What We Do

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Chapel Pool, Avon River, Western Australia

The River Conservation Society is a leader in bio-ecological research and conservation within the Avon region of Western Australia.

The society’s work involving native fauna is advancing with studies being conducted involving the inland tortoise (Chelodina oblonga) and water rat (Hydromys chrysogaster). Much work still remains to be done on declining frog populations including native lizards, geckos and snakes. Bird presence and larger mammal populations are being monitored.

Involvement with revegetation projects requires intimate knowledge of the nexus between rock, soil, aspect and rainfall that between them create a range of different habitats for our native flora and fauna. The society has undertaken a series of flora surveys representative of the differing ecosystems within the region.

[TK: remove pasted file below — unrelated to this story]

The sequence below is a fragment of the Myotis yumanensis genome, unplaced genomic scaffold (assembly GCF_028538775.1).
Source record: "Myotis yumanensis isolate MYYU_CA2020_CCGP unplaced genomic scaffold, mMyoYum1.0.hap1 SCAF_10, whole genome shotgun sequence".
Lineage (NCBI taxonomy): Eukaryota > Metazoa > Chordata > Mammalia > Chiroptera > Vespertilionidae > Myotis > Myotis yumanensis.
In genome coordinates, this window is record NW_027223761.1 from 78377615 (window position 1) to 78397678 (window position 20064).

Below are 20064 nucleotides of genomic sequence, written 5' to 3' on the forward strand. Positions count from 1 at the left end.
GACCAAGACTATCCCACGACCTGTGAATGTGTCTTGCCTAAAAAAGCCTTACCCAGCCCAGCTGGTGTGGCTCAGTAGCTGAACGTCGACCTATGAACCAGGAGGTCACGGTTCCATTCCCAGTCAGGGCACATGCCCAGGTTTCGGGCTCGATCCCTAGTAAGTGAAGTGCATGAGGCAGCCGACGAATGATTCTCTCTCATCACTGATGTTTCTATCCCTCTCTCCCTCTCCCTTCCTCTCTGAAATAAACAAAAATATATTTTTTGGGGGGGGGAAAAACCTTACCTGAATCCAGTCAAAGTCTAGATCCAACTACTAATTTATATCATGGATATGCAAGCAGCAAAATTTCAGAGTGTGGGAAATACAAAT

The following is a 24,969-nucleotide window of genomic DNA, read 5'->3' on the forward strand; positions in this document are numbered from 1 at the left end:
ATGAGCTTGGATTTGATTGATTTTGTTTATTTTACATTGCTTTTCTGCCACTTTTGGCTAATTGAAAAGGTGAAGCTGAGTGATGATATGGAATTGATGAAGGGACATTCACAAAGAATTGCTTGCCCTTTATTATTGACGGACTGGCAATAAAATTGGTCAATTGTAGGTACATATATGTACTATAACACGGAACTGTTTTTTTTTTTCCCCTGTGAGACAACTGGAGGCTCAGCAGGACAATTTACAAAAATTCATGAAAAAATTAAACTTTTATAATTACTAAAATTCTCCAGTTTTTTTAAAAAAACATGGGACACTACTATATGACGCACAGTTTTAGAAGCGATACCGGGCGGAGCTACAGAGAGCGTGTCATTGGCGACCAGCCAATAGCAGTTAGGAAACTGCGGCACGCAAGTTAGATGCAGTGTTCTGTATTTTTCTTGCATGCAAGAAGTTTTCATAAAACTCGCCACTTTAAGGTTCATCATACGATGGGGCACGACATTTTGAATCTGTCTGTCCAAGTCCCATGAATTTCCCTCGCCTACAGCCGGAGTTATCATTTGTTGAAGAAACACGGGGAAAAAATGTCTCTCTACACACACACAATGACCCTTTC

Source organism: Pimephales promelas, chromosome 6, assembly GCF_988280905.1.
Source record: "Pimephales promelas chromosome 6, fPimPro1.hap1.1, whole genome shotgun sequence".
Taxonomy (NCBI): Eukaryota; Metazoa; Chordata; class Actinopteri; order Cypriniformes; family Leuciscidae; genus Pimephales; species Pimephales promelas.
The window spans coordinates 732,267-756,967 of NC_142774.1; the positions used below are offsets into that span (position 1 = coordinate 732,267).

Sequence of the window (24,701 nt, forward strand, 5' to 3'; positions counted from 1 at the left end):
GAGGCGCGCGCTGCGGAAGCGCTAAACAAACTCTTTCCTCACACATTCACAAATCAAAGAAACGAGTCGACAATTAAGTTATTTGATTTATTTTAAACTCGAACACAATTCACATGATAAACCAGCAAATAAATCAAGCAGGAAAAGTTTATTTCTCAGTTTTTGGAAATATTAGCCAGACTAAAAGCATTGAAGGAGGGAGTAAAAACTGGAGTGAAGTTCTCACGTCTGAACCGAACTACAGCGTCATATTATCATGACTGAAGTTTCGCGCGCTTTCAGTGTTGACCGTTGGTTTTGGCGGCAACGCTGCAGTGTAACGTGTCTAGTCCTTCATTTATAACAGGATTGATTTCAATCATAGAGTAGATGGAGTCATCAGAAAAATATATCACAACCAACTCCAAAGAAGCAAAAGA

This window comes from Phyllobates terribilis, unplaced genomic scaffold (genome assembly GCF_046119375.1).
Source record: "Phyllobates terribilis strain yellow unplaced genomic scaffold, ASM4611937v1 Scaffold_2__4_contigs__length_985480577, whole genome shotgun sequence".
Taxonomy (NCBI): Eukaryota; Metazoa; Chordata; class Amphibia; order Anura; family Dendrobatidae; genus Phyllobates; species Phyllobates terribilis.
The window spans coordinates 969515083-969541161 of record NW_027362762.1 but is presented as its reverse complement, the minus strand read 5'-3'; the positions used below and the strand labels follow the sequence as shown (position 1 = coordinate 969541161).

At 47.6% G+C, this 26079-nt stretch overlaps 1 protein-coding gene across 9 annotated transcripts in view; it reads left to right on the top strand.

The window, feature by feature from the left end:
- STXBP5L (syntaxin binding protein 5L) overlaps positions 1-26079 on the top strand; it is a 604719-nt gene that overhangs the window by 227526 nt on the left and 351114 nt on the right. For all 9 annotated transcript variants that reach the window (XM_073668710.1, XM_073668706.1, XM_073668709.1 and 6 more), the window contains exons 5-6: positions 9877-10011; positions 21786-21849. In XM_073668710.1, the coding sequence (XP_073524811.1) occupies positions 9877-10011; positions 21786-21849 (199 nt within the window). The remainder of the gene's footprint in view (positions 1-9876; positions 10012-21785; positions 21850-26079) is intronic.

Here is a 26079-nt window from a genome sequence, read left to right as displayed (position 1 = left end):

Completed surveys of flora communities has allowed the society to identify and map the main ecosystems within the shire so that when revegetation occurs species can be selected that match the ecosystem.

To the flora database the society has compiled over the years we have added corresponding invertebrate survey data to help create a more informed understanding of the region’s ecology.

Monitoring of water quality in the Avon River and minor winter creeks is also an important aspect of the societies involvement with the region. Recorded water quality data is a useful tool for pinpointing the actual source of both primary and secondary salinity therefore helping to facilitate targeted revegetation. Most of the creeks within the shire have now been given names ratified by the Geographical Names Committee.

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Biological Surveys


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Fauna Research

Fauna Research


Projects

Dell Reserve Project

Tortoise Studies

Water Rat Project